The Taliban, as well as warlords and various other criminal elements, are known to be involved in the opium trade, and making a handsome profit doing so.11 They guard the fields, and in doing so encourage more and more rural Afghan farmers to act against the government resentment towards those who would limit or end the production of opium is viewed as growing, and a risk to coalition and Afghan government forces operating in the area.12 It has been reported that the Taliban is paying approximately US $20 per day to young men to guard the crop, harvest, and caravans of opium. This is considerably more than the Afghan government can pay, and has brought many young men into the fold of anti-government entities.13

Figure 4 - Nexus of Security and Opium in Eastern Afghanistan 2003-2007 (PDF)

Afghan Government:
The Afghan government stands firmly against the cultivation, production, sale, transport, or consumption of illegal narcotics. Individuals within the government may have differences of opinion, however, and corruption does exist. Eradication missions, carried out by anti-narcotic personnel, are alleged to have been targeted away from the fields of generous poppy-growers and towards those of growers who failed to render their “due.”14 The corruption has included members of parliament, police, governors, border security forces, and a host of other positions. In some cases, those officials with particularly low salaries (such as Afghan National Police at US $70 per month)15

Coalition Forces:
The U.S. has so far spent approximately $300 million to eradicate the crop since invading Afghanistan.16 Some American officials have spoken of an eradication tipping-point of 25%; when a quarter of all opium crops are eliminated, the average farmer will reconsider growing opium and the decline of cultivation will begin.17 So far, coalition forces have made little progress towards that 25%, and by eradicating fields representing in some cases a farmer’s entire annual crop, have only created more anti-coalition and anti-government sentiment. Compensation to those farmers affected has been attempted with some success.


Reference:
1.Afghanistan Opium Survey 2007, United Nations Office on Drugs and Crime, August 2007, www.unodc.org/pdf/research/AFG07_ExSum_web.pdf (accessed September 1, 2007).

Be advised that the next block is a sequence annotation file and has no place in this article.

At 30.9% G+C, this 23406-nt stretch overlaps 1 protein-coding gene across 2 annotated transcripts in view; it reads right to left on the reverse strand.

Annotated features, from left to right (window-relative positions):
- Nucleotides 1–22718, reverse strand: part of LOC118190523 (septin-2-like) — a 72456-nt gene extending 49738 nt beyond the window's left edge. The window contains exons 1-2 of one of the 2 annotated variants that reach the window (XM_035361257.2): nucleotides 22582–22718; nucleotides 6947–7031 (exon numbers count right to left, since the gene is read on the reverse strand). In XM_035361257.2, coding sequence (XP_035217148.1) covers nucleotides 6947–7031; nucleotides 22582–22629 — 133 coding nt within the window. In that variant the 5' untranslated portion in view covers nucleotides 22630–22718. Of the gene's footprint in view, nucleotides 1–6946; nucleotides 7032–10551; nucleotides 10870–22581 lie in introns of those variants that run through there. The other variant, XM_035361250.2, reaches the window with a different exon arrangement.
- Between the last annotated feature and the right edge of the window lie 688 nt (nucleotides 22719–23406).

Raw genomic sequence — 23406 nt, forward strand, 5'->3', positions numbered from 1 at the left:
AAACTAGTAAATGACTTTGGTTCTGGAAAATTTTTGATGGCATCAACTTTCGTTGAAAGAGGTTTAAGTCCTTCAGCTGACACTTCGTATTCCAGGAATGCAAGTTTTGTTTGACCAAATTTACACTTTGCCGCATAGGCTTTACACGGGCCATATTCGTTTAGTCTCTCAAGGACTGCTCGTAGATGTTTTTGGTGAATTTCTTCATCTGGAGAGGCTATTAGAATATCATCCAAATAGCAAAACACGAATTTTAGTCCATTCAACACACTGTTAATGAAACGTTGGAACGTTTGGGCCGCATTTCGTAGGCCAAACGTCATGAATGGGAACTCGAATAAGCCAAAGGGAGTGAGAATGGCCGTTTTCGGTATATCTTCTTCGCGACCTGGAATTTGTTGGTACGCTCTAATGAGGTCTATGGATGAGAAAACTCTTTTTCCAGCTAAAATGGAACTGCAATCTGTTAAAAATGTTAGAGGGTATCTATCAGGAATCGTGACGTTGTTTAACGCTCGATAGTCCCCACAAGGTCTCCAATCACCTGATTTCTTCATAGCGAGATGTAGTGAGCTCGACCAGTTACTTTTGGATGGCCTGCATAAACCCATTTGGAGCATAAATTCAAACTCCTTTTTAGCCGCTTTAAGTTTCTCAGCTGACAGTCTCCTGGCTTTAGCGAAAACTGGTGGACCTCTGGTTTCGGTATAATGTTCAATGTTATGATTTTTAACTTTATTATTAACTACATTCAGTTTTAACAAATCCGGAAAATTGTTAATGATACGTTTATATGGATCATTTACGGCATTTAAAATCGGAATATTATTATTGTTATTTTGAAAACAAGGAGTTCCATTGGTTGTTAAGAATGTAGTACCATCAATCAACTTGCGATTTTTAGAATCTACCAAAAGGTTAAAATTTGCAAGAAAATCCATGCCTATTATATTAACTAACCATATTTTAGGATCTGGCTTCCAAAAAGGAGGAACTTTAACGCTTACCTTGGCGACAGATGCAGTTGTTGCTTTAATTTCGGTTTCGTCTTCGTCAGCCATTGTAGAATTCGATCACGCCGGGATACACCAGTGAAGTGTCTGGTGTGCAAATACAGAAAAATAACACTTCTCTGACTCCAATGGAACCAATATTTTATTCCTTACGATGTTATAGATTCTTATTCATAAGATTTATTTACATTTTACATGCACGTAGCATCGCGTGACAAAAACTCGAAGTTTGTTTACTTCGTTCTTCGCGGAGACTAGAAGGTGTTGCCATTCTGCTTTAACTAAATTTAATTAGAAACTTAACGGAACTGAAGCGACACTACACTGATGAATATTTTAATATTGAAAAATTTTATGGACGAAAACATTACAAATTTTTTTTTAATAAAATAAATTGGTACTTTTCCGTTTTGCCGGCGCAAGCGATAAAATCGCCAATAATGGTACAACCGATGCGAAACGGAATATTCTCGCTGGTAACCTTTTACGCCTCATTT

2. Ahmad Masood, “Portfolio,” Reuters, May 6, 2006, Link (accessed  November 14, 2006), “Poppy profits fuel Taliban,” CNN, May 22, 2007, http://www.cnn.com/2007/WORLD/asiapcf/05/21/afghan.drugs.ap/index.html (accessed June 1, 2007), and Priya Abraham, “Where Poppies Grow,” World Magazine, 12 May 2007, http://www.worldmag.com/articles/12924 (accessed May 7, 2007).
3.Afghanistan Opium Survey 2007, United Nations Office on Drugs and Crime, August 2007, www.unodc.org/pdf/research/AFG07_ExSum_web.pdf (accessed September 1, 2007).
4.Afghanistan Opium Survey 2007, United Nations Office on Drugs and Crime, August 2007, www.unodc.org/pdf/research/AFG07_ExSum_web.pdf (accessed September 1, 2007).
5.Afghanistan Opium Survey 2007, United Nations Office on Drugs and Crime, September 2006, www.unodc.org/pdf/execsummaryafg.pdf (accessed September 1, 2007).
6. Afghanistan Opium Winter Rapid Assessment Survey, United Nations Office on Drugs and Crime, February 2007, http://www.unodc.org/pdf/research/2007_ORAS.pdf  (accessed March 15, 2007).
7.Afghanistan Opium Survey 2007, United Nations Office on Drugs and Crime, September 2006, www.unodc.org/pdf/execsummaryafg.pdf (accessed September 1, 2007).
8.Afghanistan Opium Winter Rapid Assessment Survey, United Nations Office on Drugs and Crime, February 2007, http://www.unodc.org/pdf/research/2007_ORAS.pdf  (accessed March 15, 2007).
9. “Poppy profits fuel Taliban,” CNN, May 22, 2007, http://www.cnn.com/2007/WORLD/asiapcf/05/21/afghan.drugs.ap/index.html (accessed June 1, 2007), and Priya Abraham, “Where Poppies Grow,” World Magazine, 12 May 2007, http://www.worldmag.com/articles/12924 (accessed May 7, 2007).
10. “Poppy profits fuel Taliban,” CNN, May 22, 2007, http://www.cnn.com/2007/WORLD/asiapcf/05/21/afghan.drugs.ap/index.html (accessed June 1, 2007).
11. International Narcotics Control Strategy Report 2007, Vol I, United States Department of State, Bureau for International Narcotics and Law Enforcement Affairs, March 2007, http://www.state.gov/documents/organization/81446.pdf (accessed July 26, 2007), 229, and International Narcotics Control Strategy Report 2007, Vol II, United States Department of State, Bureau for International Narcotics and Law Enforcement Affairs, March 2007, http://www.state.gov/documents/organization/81447.pdf (accessed July 26, 2007), 56, as well as Jim Maceda, “Opium industry fuels Taliban comeback,” NBC Nightly News, April 27, 2007, http://video.msn.com/video.aspx?mkt=en-US&brand=msnbc&vid=b821c1d4-02bb-442c-abf9-1175ce401107 (viewed April 27, 2007), and Jon Lee Anderson, “The Taliban’s Opium War,” The New Yorker, July 9, 2007, http://www.newyorker.com/reporting/2007/07/09/070709fa_fact_anderson (accessed July 15, 2007).


12. “Narco State: The Poppy Jihad,” Special Investigations Unit, September 9, 2007, http://transcripts.cnn.com/TRANSCRIPTS/0709/09/siu.02.html (viewed September 9, 2007).
13. Priya Abraham, “Where Poppies Grow,” World Magazine, 12 May 2007, http://www.worldmag.com/articles/12924 (accessed May 7, 2007).
14. “Narco State: The Poppy Jihad,” Special Investigations Unit, September 9, 2007, http://transcripts.cnn.com/TRANSCRIPTS/0709/09/siu.02.html (viewed September 9, 2007).
15. Jon Hemming, “Afghan Police Chiefs Sacked for Negligence,” Reuters, July 28, 2007, http://www.reuters.com/article/topNews/idUSISL13484120070728 (accessed October 9, 2007).
16. “The Taliban and the Opium Trade,” Voice of America, March 9, 2007, http://www.voanews.com/uspolicy/2007-03-09-voa3.cfm (accessed April 26, 2007).
17. “Narco State: The Poppy Jihad,” Special Investigations Unit, September 9, 2007, http://transcripts.cnn.com/TRANSCRIPTS/0709/09/siu.02.html (viewed September 9, 2007).